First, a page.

It’s a pity that you don’t have a notable medical professional, who could vouch for you that a prison sentence would be very detrimental to you due to your health conditions.

  • John

    Some people are going to leave a mark on this world, while others will leave a stain.
    — Eleanor Roosevelt

    Crag has already left a big mark on this world and I am sure there is plenty more to come.

    Dorrian on the other hand has left a stain on Scotland’s reputation, the Crown Office and herself. I wonder how she can even look at herself in the mirror.

  • Peter

    Sharing the heartfelt love and support for, and total, determined solidarity with, Nadira, Craig and family. The best of luck and best wishes for tomorrow.

    Can anyone say whether tomorrow’s hearing will have public access – either online, by phone or whatever, and if so what the details are?

  • James Cook

    The world is but a stage.

    Many fail to see the other sides POV. This is part-in-parcel of a program to fully control communication and silence anyone who would dare question the authority of those in power.

    Look here to see how the issue of men pretending to be women is being used to sever social cohesion:

    One way or another men are using “?men?” to control women.

    Craig knew what he was doing and his adversaries are making an example of him. Others will soon follow suit, till the desired objective is achieved – silence & obedience to government.

    Craig must make the most of this drama and make this as painful as possible for the authorities.

    Show the public their true motives for his persecution. Yes it is persecution NOT prosecution.

    Go Craig!

    • Anonish

      The internet really isn’t a safe place for open discussion any more – particularly Twitter. I knew it wouldn’t last forever but seeing people receiving such heavy-handed punishments for something as ultimately innocuous as “causing offense” is incredibly chilling in both senses of the term. What’s worse is not only seeing regular folk cheering it on, but seeing them actively participating in selling out other people they disagree with – and if it’s not the law, wrong-footing a celebrity on their vanity campaign can have you sued into poverty. I can only hope people will realise what they’re throwing away before they disagree with the wrong person themselves. Probably not, as long as they’re ‘winning’.

      It’s the celebration and indifference that hurts more than the injustices themselves. I don’t know how you sway a public who are so eager to see others put to the torch just because they sit on the other side of the fence.

      • James Cook

        Some humans take pleasure from the pain of other, as long as they feel they are in a safe place themselves.

        Lucretius noted this part of strange part of human psyche long, long ago.

        “It is pleasant, when on the vast sea the winds are stirring up the water, to look at the great misfortune of another person from the land; not because it is pleasant to rejoice in another man’s troubles, but because it is a relief to comprehend what types of evils from which you yourself have been spared. It is pleasant indeed to look upon great battles in war being carried out on the battlefield, the dangers of which you have no part in. There is nothing sweeter than to possess the fortified, lofty doctrines of the wise, as serene temples, from which place you might look down upon others and see that they wander everywhere seeking a path for their aimless lives, as they struggle with their intelligence and fight for nobility, as night and day they wrestle with great toil to climb to the highest mountain of riches and to acquire things. O miserable minds of men, o blind souls! In what shadows of life, in what perils is this age of yours have you passed! You see, don’t you, that nature barks for nothing other than this, that pain be severed from the body and that the mind, freed from worry and fear, enjoy a pleasant feeling.”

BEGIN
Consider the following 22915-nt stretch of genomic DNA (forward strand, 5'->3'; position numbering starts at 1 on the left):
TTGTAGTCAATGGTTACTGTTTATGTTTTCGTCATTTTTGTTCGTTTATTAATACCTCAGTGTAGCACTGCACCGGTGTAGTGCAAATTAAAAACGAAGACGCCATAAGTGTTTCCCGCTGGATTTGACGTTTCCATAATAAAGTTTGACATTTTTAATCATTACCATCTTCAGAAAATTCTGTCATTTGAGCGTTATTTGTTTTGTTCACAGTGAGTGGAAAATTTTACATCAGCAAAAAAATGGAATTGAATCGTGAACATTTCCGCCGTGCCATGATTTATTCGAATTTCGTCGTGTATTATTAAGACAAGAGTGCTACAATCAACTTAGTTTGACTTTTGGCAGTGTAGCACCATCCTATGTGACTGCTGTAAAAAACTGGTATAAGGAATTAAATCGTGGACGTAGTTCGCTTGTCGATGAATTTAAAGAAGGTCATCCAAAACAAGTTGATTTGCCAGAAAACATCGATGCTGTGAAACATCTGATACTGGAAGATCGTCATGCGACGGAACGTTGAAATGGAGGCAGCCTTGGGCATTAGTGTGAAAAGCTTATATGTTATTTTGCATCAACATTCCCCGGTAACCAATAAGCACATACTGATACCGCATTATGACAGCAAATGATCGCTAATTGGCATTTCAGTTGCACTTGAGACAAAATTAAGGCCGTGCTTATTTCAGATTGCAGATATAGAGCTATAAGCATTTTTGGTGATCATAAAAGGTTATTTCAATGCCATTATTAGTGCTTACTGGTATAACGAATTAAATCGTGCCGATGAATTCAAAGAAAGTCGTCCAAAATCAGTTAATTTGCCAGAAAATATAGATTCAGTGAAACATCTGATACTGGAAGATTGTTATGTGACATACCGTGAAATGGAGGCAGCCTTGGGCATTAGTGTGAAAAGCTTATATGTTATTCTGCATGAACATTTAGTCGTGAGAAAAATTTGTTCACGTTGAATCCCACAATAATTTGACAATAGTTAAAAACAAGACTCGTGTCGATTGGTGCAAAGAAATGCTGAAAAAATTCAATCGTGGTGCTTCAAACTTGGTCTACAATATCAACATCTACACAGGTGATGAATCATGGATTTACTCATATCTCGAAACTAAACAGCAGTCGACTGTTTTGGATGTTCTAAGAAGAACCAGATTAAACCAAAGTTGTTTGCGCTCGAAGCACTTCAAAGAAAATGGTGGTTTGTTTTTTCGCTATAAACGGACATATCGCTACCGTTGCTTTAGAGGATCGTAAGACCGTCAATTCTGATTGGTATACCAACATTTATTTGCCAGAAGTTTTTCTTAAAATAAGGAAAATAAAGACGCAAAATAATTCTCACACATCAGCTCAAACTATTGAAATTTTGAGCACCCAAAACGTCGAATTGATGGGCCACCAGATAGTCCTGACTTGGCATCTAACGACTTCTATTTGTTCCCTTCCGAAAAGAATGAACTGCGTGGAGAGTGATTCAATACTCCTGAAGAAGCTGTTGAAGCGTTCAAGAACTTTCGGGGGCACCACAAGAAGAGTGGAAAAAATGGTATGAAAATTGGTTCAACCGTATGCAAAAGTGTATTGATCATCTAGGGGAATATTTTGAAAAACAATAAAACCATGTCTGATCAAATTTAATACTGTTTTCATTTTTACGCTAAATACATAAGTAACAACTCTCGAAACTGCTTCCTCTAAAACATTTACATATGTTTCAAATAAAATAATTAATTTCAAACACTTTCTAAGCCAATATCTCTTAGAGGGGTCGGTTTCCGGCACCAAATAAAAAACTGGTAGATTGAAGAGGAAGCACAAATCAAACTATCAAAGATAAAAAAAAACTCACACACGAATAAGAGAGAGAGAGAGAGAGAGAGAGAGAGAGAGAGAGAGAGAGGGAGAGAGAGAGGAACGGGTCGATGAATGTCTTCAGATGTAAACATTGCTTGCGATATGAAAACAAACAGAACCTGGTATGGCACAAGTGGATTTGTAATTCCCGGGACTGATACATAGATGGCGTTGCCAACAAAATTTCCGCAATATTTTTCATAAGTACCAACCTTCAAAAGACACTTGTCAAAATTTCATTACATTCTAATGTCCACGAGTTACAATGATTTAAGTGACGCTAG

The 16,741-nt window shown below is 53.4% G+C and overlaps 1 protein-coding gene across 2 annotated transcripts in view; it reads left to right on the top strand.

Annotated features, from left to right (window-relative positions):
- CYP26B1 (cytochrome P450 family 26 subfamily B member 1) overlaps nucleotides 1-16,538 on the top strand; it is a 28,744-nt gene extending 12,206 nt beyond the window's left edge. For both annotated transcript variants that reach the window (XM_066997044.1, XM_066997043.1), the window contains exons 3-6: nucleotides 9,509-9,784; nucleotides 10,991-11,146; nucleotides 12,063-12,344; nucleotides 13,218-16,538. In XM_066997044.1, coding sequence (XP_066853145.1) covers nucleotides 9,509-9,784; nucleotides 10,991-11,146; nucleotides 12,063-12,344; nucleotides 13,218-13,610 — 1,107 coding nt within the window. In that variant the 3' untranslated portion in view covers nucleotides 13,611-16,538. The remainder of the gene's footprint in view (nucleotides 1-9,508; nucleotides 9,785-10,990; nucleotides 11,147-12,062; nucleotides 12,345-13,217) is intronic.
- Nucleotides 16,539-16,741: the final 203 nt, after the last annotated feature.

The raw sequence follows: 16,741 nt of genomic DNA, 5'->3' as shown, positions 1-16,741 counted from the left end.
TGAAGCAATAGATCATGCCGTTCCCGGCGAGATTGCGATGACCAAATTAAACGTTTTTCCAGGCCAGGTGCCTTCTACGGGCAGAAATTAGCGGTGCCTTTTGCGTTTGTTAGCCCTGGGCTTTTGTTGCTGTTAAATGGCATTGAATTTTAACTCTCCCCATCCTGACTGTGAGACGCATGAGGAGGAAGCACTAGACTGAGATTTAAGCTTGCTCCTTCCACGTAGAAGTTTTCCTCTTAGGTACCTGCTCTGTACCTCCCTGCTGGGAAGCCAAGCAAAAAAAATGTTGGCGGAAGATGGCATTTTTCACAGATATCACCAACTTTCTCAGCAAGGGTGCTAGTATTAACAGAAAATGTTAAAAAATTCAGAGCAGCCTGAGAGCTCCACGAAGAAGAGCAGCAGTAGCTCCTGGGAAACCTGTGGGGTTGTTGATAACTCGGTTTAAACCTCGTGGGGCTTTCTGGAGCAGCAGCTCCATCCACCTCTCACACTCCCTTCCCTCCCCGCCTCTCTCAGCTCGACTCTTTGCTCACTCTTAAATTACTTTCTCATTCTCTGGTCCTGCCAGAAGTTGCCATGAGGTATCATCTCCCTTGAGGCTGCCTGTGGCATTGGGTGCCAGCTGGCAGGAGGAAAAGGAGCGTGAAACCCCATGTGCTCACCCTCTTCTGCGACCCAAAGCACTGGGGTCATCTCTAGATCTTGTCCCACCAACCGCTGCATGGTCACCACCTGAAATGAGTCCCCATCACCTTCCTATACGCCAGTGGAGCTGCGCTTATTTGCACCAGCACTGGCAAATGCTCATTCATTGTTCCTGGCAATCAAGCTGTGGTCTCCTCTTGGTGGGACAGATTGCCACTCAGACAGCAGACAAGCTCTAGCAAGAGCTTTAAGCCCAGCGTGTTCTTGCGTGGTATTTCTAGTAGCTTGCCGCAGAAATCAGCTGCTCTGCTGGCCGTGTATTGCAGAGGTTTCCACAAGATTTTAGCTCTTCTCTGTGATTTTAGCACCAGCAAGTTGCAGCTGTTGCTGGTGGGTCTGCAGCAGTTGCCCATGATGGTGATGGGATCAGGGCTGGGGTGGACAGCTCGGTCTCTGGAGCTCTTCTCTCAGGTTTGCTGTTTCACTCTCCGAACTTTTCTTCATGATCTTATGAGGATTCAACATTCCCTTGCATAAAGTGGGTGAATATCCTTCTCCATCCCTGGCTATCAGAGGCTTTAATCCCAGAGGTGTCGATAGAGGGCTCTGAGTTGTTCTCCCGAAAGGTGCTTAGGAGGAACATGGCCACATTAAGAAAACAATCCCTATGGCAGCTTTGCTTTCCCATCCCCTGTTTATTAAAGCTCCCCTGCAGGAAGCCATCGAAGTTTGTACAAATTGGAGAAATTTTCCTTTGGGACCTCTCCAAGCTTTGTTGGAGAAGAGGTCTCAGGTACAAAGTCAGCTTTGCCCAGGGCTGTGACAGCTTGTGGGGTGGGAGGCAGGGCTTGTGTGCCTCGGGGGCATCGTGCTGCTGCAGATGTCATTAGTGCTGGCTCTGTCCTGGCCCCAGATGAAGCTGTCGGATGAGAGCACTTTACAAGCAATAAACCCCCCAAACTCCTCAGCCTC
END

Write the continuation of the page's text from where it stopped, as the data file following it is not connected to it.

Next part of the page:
When you surrender your fears, you are truly free.

  • AndrewR

    I wish Craig well tomorrow. From the judge’s perspective, he is guilty, because she could recognise one or other of the witnesses in his writing. What the law means can be argued, and it is truly absurd that an appeal about an interpretation of the law is heard by the same person who made the original interpretation! But the imprisonment, surely, is because Craig is not contrite, as criminals ought to be when facing sentence. They throw themselves at the mercy of the court, say they have seen the error of their ways, and promise that from this day forth they will live an honest life your honour. But Craig, in fact, barely recognises the authority of the court, and has set himself up as the equal of the judge in matters of the assessment of evidence. He has even written about the judge’s failings! So, what’s a judge to do?

  • Josh R

    Good luck Craig, Nadira & the wee ones,
    Keeping everything crossed for you,
    Hope you get some good news tomorrow

  • Suhayl Saadi

    Such a powerfully moving letter, written straight from the heart. It encapsulates the depth of this injustice and the cruel symmetry of the irony. Only a stone would not weep.

    This is the British/Scottish Hard State in its true, unveiled imperialistic form.

    The future will judge this act as a crime against humanity.

    By contrast, Blair, war criminal, responsible for the deaths of thousands upon thousands in an illegal war visited upon a country, gets paid a fortune for each after-dinner speech.